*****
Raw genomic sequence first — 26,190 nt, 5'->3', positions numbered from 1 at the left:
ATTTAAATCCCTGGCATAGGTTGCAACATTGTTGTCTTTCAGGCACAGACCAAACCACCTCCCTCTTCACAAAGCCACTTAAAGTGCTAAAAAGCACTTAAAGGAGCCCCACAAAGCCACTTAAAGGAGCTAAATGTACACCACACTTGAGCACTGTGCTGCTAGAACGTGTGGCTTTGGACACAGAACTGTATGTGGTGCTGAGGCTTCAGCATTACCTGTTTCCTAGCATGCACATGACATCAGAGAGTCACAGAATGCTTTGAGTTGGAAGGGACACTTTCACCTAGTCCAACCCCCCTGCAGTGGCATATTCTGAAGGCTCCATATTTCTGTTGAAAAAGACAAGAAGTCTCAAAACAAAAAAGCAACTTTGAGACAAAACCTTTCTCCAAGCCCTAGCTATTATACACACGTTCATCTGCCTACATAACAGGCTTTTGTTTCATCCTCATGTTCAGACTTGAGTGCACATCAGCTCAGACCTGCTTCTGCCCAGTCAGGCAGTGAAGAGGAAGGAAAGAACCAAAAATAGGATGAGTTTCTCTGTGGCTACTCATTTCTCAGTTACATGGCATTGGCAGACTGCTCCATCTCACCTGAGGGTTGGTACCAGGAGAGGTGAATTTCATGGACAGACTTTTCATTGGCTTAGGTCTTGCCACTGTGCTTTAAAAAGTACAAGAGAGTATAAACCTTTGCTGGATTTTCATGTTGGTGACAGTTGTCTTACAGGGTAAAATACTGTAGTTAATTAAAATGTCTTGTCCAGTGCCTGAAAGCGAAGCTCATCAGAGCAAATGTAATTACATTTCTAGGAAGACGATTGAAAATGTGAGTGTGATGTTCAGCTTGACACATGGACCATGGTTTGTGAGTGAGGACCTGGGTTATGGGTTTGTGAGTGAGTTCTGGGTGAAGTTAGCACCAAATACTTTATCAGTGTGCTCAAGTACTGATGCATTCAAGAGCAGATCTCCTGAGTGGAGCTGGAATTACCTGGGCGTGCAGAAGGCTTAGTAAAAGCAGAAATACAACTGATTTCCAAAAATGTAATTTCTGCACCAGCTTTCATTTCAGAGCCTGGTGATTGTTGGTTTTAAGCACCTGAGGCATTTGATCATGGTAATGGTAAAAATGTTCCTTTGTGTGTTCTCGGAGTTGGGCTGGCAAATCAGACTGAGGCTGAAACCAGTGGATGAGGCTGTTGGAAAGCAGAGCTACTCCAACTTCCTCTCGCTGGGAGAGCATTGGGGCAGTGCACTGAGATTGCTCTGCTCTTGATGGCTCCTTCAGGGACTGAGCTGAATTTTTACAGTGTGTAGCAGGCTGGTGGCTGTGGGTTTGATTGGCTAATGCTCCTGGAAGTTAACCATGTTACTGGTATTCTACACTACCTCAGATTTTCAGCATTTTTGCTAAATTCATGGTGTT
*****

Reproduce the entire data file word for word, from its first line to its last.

Raw genomic sequence first — 26,190 nt, 5'->3', positions numbered from 1 at the left:
ATTTAAATCCCTGGCATAGGTTGCAACATTGTTGTCTTTCAGGCACAGACCAAACCACCTCCCTCTTCACAAAGCCACTTAAAGTGCTAAAAAGCACTTAAAGGAGCCCCACAAAGCCACTTAAAGGAGCTAAATGTACACCACACTTGAGCACTGTGCTGCTAGAACGTGTGGCTTTGGACACAGAACTGTATGTGGTGCTGAGGCTTCAGCATTACCTGTTTCCTAGCATGCACATGACATCAGAGAGTCACAGAATGCTTTGAGTTGGAAGGGACACTTTCACCTAGTCCAACCCCCCTGCAGTGGCATATTCTGAAGGCTCCATATTTCTGTTGAAAAAGACAAGAAGTCTCAAAACAAAAAAGCAACTTTGAGACAAAACCTTTCTCCAAGCCCTAGCTATTATACACACGTTCATCTGCCTACATAACAGGCTTTTGTTTCATCCTCATGTTCAGACTTGAGTGCACATCAGCTCAGACCTGCTTCTGCCCAGTCAGGCAGTGAAGAGGAAGGAAAGAACCAAAAATAGGATGAGTTTCTCTGTGGCTACTCATTTCTCAGTTACATGGCATTGGCAGACTGCTCCATCTCACCTGAGGGTTGGTACCAGGAGAGGTGAATTTCATGGACAGACTTTTCATTGGCTTAGGTCTTGCCACTGTGCTTTAAAAAGTACAAGAGAGTATAAACCTTTGCTGGATTTTCATGTTGGTGACAGTTGTCTTACAGGGTAAAATACTGTAGTTAATTAAAATGTCTTGTCCAGTGCCTGAAAGCGAAGCTCATCAGAGCAAATGTAATTACATTTCTAGGAAGACGATTGAAAATGTGAGTGTGATGTTCAGCTTGACACATGGACCATGGTTTGTGAGTGAGGACCTGGGTTATGGGTTTGTGAGTGAGTTCTGGGTGAAGTTAGCACCAAATACTTTATCAGTGTGCTCAAGTACTGATGCATTCAAGAGCAGATCTCCTGAGTGGAGCTGGAATTACCTGGGCGTGCAGAAGGCTTAGTAAAAGCAGAAATACAACTGATTTCCAAAAATGTAATTTCTGCACCAGCTTTCATTTCAGAGCCTGGTGATTGTTGGTTTTAAGCACCTGAGGCATTTGATCATGGTAATGGTAAAAATGTTCCTTTGTGTGTTCTCGGAGTTGGGCTGGCAAATCAGACTGAGGCTGAAACCAGTGGATGAGGCTGTTGGAAAGCAGAGCTACTCCAACTTCCTCTCGCTGGGAGAGCATTGGGGCAGTGCACTGAGATTGCTCTGCTCTTGATGGCTCCTTCAGGGACTGAGCTGAATTTTTACAGTGTGTAGCAGGCTGGTGGCTGTGGGTTTGATTGGCTAATGCTCCTGGAAGTTAACCATGTTACTGGTATTCTACACTACCTCAGATTTTCAGCATTTTTGCTAAATTCATGGTGTT